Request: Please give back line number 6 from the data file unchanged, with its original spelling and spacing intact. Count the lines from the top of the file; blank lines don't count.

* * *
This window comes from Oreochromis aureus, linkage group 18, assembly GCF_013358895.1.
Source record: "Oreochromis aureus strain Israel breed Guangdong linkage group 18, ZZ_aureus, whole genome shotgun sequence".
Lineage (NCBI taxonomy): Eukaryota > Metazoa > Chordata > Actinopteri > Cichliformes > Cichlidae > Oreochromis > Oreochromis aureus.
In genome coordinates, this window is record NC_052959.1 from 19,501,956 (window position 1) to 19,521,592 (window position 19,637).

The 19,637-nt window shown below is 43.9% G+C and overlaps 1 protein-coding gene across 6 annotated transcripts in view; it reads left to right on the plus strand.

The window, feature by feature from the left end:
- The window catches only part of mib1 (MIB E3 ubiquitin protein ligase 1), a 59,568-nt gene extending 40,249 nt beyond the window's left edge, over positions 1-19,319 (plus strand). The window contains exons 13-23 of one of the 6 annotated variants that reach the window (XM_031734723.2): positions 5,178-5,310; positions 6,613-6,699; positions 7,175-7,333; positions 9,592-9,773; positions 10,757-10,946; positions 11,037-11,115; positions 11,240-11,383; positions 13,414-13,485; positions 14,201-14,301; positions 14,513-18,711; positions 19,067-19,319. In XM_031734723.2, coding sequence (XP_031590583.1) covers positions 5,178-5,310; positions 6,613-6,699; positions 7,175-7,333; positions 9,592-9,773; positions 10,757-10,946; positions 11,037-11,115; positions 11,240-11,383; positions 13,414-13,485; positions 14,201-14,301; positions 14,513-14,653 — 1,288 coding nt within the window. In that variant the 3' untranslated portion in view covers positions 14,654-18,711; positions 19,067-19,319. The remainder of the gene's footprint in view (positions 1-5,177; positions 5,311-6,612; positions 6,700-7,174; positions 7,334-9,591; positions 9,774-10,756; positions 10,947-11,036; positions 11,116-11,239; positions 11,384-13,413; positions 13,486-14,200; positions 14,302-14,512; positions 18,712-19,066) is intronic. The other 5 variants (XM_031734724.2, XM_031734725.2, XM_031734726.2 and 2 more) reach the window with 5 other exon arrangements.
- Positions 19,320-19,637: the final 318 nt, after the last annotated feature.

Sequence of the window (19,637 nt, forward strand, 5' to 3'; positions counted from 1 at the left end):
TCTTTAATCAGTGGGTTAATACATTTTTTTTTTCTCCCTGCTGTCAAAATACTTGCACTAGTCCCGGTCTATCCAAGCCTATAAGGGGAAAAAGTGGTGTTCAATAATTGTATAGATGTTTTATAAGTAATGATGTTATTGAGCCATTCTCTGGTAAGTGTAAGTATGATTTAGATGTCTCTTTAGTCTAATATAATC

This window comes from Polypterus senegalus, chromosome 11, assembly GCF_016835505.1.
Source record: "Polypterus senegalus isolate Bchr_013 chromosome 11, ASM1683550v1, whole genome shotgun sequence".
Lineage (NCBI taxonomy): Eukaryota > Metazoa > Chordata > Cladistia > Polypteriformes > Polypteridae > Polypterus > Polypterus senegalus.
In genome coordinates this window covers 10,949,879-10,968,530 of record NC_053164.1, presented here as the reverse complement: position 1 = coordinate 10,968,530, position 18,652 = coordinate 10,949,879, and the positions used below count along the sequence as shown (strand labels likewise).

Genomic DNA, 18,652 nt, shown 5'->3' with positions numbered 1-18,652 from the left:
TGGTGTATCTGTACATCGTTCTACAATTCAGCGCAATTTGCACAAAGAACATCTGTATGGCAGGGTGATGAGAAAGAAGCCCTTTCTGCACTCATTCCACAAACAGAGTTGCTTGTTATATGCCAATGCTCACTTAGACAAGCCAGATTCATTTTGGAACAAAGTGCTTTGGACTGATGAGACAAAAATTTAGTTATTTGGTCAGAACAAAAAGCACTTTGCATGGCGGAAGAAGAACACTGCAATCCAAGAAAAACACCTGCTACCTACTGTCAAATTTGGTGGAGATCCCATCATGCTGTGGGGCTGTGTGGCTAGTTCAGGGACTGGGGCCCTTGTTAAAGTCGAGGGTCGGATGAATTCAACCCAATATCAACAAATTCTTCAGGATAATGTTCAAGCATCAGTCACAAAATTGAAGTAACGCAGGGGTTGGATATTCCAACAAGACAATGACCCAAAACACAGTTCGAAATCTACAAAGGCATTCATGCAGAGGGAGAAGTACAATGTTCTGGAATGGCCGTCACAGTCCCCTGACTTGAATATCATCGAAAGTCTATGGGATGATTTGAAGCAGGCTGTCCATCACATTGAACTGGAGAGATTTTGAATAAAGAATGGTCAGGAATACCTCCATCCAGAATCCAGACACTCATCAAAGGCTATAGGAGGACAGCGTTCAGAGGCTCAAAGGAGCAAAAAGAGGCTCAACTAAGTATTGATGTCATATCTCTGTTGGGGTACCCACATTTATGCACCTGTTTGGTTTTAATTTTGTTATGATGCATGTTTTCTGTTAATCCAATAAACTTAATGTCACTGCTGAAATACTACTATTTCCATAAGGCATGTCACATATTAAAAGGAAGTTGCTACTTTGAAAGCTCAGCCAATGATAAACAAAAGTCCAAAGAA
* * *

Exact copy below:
The window, feature by feature from the left end: